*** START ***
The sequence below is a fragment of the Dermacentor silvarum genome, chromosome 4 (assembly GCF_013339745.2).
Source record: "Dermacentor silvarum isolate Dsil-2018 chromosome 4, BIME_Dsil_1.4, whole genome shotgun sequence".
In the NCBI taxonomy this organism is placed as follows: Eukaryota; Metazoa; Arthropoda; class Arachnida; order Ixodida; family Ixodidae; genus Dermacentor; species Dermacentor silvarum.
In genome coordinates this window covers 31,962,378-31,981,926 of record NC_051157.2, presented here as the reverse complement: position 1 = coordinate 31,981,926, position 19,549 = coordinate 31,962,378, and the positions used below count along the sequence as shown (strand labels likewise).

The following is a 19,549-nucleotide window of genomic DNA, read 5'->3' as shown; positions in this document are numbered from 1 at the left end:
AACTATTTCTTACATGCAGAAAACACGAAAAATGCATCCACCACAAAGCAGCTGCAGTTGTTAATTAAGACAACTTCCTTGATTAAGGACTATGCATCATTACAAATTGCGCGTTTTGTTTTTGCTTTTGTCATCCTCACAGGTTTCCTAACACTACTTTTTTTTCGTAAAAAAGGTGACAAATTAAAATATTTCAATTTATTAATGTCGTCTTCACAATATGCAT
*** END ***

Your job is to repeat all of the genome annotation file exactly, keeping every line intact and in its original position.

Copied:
The sequence below is a fragment of the Dermacentor silvarum genome, chromosome 4 (assembly GCF_013339745.2).
Source record: "Dermacentor silvarum isolate Dsil-2018 chromosome 4, BIME_Dsil_1.4, whole genome shotgun sequence".
In the NCBI taxonomy this organism is placed as follows: Eukaryota; Metazoa; Arthropoda; class Arachnida; order Ixodida; family Ixodidae; genus Dermacentor; species Dermacentor silvarum.
In genome coordinates this window covers 31,962,378-31,981,926 of record NC_051157.2, presented here as the reverse complement: position 1 = coordinate 31,981,926, position 19,549 = coordinate 31,962,378, and the positions used below count along the sequence as shown (strand labels likewise).

The following is a 19,549-nucleotide window of genomic DNA, read 5'->3' as shown; positions in this document are numbered from 1 at the left end:
AACTATTTCTTACATGCAGAAAACACGAAAAATGCATCCACCACAAAGCAGCTGCAGTTGTTAATTAAGACAACTTCCTTGATTAAGGACTATGCATCATTACAAATTGCGCGTTTTGTTTTTGCTTTTGTCATCCTCACAGGTTTCCTAACACTACTTTTTTTTCGTAAAAAAGGTGACAAATTAAAATATTTCAATTTATTAATGTCGTCTTCACAATATGCAT